Maybe I should read Pollyanna's memoir. My digestive system will thank me.
Closer to home, this year I have blocked phone numbers from two NYC friends I have known for years. It has taken a long time for me to come to this decision, but Titus 3:10-11 provide timeless instructions for dealing with divisive people, and that passage provided some of the rationale for blocking those numbers. I won’t go into the details, because that is personal and private information for me and for them, but in making these decisions I have grappled with I Corinthians 10:12 “Therefore let him who thinks he stands take heed lest he fall.” Yes, Rich, your warnings have gone unheeded. Yes, Rich, those two men have been contentious and divisive. Yes, Rich, you are probably right to block those numbers. But remember, watch yourself and your doctrine. You have been shown much mercy. You have been forgiven much, Rich. As I mull these matters, I say “Father forgive us. We may not know what we are doing, but we still need forgiveness.”
The evening of my 45th birthday a few weeks ago brought a wave of gratefulness into my heart as I considered the amazing mercies extended towards me through the grace given by Jesus, the Lord of the universe. Those sure mercies of God have been extended to me, a sinner. I have had to confess my own mistreatment of others, I have had to confess my own self-righteousness, my own divisive and contentious spirit, my own tendency to try to be number one. And our Father in Heaven has graciously extended his hand of mercy, his healing touch of forgiveness. Father, thank you for forgiving me. There have been times I did not know what I was doing, and you forgave me when I confessed and repented. There were times when I absolutely knew that what I was doing was wrong, and you still extended forgiveness to me when I confessed my sins to you and and repented. Your gifts of repentance and forgiveness are treasures that I never want to lose. Father, please keep on forgiving me.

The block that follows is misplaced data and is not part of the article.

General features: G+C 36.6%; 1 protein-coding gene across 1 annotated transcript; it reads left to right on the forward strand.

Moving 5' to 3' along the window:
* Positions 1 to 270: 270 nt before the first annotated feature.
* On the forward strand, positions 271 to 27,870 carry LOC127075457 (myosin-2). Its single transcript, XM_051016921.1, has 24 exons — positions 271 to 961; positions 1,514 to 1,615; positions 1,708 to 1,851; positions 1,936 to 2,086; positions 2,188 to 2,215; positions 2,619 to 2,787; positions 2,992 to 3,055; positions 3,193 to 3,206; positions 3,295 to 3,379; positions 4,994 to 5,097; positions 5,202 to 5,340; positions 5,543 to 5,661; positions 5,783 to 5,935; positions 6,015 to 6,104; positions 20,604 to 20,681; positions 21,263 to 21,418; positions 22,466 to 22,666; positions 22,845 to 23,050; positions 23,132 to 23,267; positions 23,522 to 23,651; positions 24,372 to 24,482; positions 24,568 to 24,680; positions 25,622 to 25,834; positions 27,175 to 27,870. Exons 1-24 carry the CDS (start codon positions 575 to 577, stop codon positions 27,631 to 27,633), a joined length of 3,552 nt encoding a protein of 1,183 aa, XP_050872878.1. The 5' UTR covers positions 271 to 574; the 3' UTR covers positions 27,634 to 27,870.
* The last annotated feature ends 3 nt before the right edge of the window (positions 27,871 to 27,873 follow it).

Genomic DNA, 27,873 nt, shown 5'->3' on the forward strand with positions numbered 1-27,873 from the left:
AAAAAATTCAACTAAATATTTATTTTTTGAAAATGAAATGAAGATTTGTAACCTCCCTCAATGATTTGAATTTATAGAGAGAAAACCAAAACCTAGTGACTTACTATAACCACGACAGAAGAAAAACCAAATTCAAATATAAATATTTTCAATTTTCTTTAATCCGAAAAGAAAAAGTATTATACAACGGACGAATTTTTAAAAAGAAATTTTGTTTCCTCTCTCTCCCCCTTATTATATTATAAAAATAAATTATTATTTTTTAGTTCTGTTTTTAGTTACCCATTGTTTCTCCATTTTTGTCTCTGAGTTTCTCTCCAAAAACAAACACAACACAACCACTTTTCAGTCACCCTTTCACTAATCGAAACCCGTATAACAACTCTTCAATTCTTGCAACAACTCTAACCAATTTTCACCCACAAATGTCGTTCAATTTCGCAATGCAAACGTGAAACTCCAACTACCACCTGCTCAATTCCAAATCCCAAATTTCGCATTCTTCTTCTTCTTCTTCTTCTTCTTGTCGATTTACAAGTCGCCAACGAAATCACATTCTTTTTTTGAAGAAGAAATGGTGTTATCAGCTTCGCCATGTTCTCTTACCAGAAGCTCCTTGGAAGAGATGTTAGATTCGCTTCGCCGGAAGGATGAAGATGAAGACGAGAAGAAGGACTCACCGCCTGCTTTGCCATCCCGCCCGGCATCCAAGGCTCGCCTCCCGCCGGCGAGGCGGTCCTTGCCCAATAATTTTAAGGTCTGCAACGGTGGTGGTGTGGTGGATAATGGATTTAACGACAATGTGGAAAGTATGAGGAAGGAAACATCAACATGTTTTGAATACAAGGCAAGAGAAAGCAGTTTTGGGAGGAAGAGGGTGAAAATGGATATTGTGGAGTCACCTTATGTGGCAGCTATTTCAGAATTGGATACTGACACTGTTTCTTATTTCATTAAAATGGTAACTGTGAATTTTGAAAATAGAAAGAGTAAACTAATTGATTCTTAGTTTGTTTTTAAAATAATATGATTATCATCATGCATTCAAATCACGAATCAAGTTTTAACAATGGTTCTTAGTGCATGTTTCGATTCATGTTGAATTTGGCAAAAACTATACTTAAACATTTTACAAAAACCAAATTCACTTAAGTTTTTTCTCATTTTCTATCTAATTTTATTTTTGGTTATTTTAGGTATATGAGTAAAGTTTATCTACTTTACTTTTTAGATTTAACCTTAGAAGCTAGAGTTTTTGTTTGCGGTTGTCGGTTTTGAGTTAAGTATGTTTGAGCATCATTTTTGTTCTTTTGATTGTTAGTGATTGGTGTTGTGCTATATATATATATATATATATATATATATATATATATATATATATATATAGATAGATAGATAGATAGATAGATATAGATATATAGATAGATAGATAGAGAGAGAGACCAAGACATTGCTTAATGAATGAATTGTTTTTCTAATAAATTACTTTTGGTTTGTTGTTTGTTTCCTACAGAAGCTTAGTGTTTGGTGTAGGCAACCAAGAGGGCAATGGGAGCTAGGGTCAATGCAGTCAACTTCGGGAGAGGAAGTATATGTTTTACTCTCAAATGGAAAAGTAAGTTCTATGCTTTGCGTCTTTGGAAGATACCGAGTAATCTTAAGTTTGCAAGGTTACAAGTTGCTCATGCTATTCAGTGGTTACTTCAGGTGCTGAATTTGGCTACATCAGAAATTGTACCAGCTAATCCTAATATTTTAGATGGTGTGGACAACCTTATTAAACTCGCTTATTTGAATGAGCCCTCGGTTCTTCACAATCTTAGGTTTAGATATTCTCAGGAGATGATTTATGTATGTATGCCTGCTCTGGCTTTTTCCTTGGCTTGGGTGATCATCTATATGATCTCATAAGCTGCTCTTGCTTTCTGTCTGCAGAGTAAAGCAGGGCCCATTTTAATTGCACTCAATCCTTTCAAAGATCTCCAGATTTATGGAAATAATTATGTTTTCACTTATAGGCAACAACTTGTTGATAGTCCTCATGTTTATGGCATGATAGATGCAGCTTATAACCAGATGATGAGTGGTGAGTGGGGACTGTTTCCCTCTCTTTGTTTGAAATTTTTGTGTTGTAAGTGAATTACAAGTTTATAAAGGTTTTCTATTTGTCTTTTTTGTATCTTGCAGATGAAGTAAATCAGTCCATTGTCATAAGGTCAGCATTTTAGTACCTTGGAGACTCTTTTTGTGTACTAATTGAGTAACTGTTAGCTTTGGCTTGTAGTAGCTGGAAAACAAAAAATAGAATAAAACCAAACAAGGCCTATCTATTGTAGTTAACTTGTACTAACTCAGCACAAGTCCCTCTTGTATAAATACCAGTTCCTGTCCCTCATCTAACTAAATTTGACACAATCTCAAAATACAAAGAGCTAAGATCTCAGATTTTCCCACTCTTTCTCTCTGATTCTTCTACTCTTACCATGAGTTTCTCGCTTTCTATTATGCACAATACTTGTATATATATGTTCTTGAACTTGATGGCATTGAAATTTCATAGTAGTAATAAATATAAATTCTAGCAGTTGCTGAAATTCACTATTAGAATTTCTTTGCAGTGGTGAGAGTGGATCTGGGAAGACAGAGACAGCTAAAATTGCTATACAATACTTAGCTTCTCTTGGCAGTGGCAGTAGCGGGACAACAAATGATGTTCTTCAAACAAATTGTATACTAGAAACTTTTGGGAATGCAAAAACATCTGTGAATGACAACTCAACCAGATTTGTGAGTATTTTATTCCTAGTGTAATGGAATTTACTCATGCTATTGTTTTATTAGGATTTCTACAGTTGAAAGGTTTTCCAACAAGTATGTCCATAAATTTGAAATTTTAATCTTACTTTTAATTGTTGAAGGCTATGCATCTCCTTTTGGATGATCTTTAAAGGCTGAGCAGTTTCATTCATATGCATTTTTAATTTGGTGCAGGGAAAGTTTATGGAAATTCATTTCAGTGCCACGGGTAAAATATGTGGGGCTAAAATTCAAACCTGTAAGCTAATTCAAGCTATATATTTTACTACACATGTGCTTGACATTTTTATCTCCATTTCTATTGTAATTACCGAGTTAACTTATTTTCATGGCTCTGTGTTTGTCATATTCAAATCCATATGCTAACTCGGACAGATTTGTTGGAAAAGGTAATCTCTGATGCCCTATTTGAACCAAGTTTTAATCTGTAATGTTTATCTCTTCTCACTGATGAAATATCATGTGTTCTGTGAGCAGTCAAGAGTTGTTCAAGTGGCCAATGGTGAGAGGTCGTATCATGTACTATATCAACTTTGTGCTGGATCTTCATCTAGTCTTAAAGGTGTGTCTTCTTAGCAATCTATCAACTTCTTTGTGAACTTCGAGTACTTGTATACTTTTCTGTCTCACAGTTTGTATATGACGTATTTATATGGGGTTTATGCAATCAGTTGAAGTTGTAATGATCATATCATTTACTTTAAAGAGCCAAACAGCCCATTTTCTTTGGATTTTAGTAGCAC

Son of the Father, husband to Sandy, father of six amazing gifts, Bronx brother, active participant in Believers in Jesus Church, insurance adjuster, occasional runner